The Native American Arts Collection

Navajo Weaving

To tell the story of the Native American cultures of the Southwest through their arts is a daunting task. Yet, in the Millicent Rogers Museum collection is a representative body of work from the prehistoric to the present that broadly encompasses the rich and diverse heritages of Native American cultures in the region.

The items in the museum's collection include materials from the various tribal entities in New Mexico, including the Navajo, Zuni, Pueblo, and Apache. Because Northern New Mexico, and particularly Taos, served as centers of trade throughout the West, the MRM also has a remarkable collection of Plains Indian material, Mexican Indian art, and representative pieces from other Western Native American cultures.

The examples of Native American textiles, pottery, baskets, Katsinas, and jewelry on display illustrate the use and the life of the objects in their time.

The outside world knew fairly little about what katsinas were until Frank Waters of Taos published his nonfiction Book of the Hopi (1963), which gave readers some insight (albeit through the eyes of a non-Hopi) into the lore, language, and traditions of the Hopi people. Still later, the collection of katsinas assembled by the late Arizona Senator and sometime Presidential candidate Barry Goldwater brought these images into popular culture. This example, one of the oldest in the museum's collection, is fully articulated, with each element hand-carved and then painted by the maker.

For centuries, there has been a widespread cross-pollination among the Native American, Hispanic, and Anglo artists and traders in the region. There is perhaps no better example of these cultural crossovers than this Navajo weaving. Fifty years before this was made, the Navajos were producing simple but elegant horizontally banded weavings. Influences from Hispanic weavers, particularly during the Navajos’ enforced exile at Bosque Redondo (the Long Walk of 1864), led to the introduction of these geometric patterns. Finally, the importation into the Southwestern patterns of aniline-dyed, Germantown-milled yarns by traders meant that Navajo weavers were able to produce brighter and brighter weavings. The end result was this piece that, while Navajo produced, includes elements from Hispanic and Anglo influences as well.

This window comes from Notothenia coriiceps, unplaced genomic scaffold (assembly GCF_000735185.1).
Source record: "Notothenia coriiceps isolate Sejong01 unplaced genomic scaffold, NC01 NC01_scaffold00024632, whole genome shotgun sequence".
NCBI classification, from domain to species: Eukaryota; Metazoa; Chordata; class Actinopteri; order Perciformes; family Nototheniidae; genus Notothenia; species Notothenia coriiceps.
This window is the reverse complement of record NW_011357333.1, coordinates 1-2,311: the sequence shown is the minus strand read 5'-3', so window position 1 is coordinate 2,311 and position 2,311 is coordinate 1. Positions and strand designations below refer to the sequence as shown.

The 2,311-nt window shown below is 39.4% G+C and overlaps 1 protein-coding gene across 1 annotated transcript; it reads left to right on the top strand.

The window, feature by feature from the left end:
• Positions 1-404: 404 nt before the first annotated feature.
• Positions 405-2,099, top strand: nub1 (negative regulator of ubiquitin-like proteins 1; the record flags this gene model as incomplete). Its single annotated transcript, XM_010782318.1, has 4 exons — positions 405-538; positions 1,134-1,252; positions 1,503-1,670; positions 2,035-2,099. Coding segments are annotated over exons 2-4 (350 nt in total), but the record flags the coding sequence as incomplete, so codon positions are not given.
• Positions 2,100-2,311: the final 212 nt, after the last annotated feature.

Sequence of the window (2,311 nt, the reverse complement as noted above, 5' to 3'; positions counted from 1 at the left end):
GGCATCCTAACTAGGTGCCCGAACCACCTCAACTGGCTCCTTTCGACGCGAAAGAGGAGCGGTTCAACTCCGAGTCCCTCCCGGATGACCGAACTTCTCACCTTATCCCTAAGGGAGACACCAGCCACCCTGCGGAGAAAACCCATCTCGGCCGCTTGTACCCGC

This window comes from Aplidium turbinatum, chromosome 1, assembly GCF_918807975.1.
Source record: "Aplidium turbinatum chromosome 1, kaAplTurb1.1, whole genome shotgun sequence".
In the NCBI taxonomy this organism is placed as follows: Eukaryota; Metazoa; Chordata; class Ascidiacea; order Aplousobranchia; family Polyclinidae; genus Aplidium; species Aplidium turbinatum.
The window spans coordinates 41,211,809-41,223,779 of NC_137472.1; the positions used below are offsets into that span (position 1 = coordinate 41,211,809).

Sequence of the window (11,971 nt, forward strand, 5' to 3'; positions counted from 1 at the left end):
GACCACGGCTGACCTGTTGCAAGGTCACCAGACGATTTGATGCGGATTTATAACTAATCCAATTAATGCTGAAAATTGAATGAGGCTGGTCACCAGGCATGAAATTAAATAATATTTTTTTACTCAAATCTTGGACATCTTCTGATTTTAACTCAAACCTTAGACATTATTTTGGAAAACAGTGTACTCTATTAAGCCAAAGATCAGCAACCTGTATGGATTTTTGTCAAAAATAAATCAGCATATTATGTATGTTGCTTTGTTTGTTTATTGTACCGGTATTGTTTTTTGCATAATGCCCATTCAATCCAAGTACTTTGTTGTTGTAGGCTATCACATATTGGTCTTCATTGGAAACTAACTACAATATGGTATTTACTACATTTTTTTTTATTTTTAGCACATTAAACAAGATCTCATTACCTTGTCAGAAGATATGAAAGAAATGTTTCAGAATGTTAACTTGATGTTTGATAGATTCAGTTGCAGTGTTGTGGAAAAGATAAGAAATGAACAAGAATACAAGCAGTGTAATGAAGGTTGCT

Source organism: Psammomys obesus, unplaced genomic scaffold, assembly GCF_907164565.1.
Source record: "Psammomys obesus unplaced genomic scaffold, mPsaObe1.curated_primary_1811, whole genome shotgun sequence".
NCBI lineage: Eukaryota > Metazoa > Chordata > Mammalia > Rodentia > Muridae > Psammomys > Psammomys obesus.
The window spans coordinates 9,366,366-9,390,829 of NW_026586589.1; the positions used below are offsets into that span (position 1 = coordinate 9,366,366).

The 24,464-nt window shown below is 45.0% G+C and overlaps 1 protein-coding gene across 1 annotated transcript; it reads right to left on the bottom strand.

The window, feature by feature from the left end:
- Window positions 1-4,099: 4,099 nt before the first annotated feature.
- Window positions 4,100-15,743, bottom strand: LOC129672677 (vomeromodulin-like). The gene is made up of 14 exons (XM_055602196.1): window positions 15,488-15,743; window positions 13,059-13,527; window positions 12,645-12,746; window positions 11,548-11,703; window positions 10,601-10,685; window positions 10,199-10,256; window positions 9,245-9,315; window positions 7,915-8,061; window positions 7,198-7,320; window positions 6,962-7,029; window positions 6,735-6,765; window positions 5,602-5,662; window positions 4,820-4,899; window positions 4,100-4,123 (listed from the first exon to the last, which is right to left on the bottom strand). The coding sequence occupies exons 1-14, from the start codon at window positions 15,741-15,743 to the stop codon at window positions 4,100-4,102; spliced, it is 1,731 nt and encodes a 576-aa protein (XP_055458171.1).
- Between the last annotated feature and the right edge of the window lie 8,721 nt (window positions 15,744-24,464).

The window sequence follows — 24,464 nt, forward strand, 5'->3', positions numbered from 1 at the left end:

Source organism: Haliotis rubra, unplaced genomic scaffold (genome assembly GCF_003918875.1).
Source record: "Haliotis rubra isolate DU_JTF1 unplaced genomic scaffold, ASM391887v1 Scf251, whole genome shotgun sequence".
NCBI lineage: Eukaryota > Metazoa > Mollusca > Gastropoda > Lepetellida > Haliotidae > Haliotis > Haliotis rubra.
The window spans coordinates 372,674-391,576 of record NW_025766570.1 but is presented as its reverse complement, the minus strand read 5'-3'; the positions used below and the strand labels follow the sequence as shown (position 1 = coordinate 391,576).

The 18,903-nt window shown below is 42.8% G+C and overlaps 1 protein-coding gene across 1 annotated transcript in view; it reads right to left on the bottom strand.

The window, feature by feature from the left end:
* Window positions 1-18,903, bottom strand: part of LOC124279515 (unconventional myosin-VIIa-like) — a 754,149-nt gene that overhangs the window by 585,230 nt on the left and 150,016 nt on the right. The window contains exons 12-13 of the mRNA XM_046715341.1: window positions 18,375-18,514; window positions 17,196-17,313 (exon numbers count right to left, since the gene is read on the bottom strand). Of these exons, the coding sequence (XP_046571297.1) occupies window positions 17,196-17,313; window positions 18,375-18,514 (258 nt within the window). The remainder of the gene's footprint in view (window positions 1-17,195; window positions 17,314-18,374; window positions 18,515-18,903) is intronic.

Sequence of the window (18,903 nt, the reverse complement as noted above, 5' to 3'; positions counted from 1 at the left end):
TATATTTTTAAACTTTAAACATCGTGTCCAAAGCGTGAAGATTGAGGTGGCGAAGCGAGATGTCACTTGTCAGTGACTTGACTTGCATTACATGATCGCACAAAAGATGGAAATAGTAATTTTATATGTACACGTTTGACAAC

Jicarilla Apache Basket
Jicarilla Apache BasketThis basket was donated to the museum by the family of famed Pueblo potter Maria Martinez of San Ildefonso Pueblo. The family story, which is supported by numerous images (also in the museum collection), is that the basket was traded by an Apache to Martinez for one of her famed pots. The idea of trading arts pieces was, and still is, an important part of Native American life in the region.

Native American Arts

The unique Native American Collection at the Millicent Rogers Museum gives a comprehensive overview to the Native American cultures of the Southwest. The examples of Native American textiles, pottery, baskets, Katsinas, and jewelry on display illustrate the use and the life of the objects. The objects in the Native American collection have a utilitarian use and a sacred life, yet they were also created and admired as artistic expressions. The exhibitions illustrate the aesthetic beauty of the objects and the museum respects the objects as ceremonial pieces, making them more than simply utilitarian goods.